Billiton buys Worsley alumina refinery for £1bn

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The Independent Online

Billiton, the mining company, yesterday announced its second big acquisition in four days, increasing its stake in an Australian alumina refinery for $1.49bn (£1bn).

Billiton, the mining company, yesterday announced its second big acquisition in four days, increasing its stake in an Australian alumina refinery for $1.49bn (£1bn).

The group announced that it would be raising $750m, mostly by issuing new shares, to help finance the deal. It also reported a 45 per cent jump in net profit to $837m for the year to 30 June, boosted by strong aluminium and nickel prices.

Brian Gilbertson, chairman and chief executive of Billiton, said: "We now have the world's premier upstream aluminium portfolio. They may be bigger ones around but there ain't no better ones." The news followed Billiton's $1.2bn recommended bid, announced on Friday, for Rio Algom, a Canadian copper producer. Billiton shares reacted poorly to the series of announcements and it was the biggest faller among FTSE 100 stocks yesterday. The shares dropped 30p to 270p, as 20.3m changed hands.

Martin Potts, an analyst at Williams de Broe, said: "With these two deals, Billiton started looking a little stretched and then we have the issue of new shares too. It just all came at once and investors dumped the stock. In the longer term, both deals make sense, although in the shorter term, they may look a bit pricey."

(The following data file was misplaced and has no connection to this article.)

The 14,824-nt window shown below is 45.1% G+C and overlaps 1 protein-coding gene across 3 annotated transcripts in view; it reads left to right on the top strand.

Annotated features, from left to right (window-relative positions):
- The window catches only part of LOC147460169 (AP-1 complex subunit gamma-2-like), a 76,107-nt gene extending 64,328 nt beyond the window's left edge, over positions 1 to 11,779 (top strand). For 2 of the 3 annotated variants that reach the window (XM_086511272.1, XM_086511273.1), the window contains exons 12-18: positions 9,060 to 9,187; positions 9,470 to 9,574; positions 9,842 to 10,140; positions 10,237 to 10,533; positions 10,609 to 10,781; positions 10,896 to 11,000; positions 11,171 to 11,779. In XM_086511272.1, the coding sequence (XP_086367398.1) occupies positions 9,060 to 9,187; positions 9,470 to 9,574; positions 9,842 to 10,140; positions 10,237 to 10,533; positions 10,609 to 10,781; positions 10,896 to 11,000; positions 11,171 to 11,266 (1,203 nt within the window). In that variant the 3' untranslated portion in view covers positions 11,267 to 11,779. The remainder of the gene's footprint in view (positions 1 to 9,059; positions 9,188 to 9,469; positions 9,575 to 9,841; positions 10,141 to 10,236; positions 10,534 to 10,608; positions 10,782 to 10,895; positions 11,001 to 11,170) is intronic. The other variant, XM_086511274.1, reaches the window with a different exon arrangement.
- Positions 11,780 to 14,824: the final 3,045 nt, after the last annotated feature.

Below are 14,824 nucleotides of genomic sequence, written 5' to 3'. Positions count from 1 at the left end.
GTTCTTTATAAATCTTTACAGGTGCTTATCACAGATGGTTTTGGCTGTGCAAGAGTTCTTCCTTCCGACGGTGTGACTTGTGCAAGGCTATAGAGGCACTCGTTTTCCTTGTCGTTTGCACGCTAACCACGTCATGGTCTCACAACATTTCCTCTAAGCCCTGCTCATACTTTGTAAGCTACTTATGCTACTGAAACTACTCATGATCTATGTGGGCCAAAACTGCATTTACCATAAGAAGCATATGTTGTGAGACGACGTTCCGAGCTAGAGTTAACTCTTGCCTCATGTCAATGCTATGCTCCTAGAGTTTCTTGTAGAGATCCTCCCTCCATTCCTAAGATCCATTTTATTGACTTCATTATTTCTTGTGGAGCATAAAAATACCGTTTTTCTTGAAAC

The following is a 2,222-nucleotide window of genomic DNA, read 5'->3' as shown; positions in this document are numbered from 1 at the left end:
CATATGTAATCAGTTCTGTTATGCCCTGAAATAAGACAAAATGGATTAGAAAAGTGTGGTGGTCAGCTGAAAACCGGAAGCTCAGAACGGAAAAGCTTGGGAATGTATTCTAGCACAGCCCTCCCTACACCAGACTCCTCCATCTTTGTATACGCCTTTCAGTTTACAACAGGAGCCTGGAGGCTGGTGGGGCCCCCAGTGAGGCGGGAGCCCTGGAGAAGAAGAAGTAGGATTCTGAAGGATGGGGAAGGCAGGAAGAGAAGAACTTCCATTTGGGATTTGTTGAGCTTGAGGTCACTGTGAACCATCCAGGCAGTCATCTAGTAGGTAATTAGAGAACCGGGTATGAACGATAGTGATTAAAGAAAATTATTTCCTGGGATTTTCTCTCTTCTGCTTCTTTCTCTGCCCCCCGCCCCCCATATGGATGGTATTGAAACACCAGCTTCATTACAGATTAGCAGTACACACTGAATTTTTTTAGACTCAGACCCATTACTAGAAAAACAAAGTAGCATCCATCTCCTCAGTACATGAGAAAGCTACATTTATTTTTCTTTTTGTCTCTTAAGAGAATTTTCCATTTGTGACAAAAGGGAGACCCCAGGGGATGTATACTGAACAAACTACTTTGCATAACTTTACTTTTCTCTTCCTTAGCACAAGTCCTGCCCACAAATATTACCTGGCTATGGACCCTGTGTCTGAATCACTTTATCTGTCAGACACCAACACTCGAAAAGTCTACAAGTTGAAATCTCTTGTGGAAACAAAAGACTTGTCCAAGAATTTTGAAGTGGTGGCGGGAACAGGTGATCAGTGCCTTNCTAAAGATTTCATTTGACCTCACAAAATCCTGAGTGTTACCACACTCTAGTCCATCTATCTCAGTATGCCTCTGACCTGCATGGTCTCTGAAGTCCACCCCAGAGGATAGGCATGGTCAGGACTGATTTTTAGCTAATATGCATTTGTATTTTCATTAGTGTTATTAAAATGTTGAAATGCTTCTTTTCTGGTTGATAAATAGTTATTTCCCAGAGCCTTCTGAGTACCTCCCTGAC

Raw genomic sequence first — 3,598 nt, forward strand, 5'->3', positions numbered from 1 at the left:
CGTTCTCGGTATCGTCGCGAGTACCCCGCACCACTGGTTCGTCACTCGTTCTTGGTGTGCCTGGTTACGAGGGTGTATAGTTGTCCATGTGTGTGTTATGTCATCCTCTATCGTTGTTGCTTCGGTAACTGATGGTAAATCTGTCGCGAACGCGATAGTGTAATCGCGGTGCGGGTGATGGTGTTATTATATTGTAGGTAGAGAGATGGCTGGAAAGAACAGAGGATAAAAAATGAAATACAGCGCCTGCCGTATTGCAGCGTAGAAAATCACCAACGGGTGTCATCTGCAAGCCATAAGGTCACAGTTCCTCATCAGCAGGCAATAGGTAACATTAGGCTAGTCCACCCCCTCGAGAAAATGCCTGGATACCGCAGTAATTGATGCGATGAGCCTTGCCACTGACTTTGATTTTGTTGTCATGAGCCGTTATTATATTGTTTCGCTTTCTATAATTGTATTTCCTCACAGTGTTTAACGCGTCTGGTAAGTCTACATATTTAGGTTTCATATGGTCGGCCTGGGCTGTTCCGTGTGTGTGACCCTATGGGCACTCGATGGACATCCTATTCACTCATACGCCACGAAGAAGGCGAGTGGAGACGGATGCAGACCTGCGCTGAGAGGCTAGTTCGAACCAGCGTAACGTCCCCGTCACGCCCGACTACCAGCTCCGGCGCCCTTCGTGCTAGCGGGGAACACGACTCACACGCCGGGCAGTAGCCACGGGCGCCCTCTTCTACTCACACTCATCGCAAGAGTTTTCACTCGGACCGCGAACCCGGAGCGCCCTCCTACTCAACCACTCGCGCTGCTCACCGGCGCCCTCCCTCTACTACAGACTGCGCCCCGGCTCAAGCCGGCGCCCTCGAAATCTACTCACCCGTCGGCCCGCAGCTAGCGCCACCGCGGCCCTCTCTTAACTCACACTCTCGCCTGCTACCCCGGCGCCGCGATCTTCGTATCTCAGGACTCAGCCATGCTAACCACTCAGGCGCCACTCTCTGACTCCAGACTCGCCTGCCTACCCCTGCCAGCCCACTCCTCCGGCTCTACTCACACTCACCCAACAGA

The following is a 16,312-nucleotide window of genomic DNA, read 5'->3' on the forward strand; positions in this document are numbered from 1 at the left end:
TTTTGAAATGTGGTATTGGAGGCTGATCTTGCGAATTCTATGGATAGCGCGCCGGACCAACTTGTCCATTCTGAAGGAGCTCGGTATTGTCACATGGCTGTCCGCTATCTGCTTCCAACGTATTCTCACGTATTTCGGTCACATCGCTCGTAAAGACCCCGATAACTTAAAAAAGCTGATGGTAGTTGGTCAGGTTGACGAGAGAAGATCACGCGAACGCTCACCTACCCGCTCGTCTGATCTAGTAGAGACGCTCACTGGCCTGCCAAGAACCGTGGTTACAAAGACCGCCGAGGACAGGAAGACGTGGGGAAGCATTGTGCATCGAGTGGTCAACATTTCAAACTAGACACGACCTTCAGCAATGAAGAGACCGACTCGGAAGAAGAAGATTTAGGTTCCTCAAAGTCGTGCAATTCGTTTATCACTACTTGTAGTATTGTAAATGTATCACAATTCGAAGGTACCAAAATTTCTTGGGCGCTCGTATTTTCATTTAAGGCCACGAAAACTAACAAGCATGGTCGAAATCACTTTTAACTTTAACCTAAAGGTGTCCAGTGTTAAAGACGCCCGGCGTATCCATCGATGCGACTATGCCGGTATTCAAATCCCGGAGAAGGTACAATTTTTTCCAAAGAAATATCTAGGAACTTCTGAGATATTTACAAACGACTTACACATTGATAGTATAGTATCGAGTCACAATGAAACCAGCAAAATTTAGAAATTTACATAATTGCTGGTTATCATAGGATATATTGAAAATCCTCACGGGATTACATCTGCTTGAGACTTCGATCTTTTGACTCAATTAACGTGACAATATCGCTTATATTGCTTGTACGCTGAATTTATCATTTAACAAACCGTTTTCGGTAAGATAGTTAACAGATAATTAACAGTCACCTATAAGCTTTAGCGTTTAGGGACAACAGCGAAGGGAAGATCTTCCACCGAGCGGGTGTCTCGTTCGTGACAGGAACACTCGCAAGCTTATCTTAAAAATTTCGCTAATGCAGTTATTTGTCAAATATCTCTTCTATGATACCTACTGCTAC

The mining giant said yesterday that it had bought 56 per cent of Worsley, the alumina refinery and mine, from Alcoa, the US aluminium group. This takes Billiton's stake in the western Australian refinery to 86 per cent, although it said it may sell on 18 per cent of the stake to its Japanese partners.

The refinery, which produces alumina, the base material for making aluminium, is considered to be one of the world's most efficient plants. The alumina will be fed to Billiton's smelters, in Mozambique and South Africa, which will turn it into aluminium.

The company said the price paid for Worsley was equal to about $850 for each tonne of production, well below the $1,000 it would cost to build an alumina refinery from scratch. It said Worsley's production costs per tonne were less than $100 and would fall towards $80 in 2000/01 as output rose. Alumina currently sells at $180 a tonne.

Billiton said it would now slow down expenditure on large acquisitions and other projects over the next three or four years but it still planned to spend a further $1.9bn over that time. The new shares to be issued, to pay for Worsley, will be marketed through a book-building exercise to be completed by mid September.

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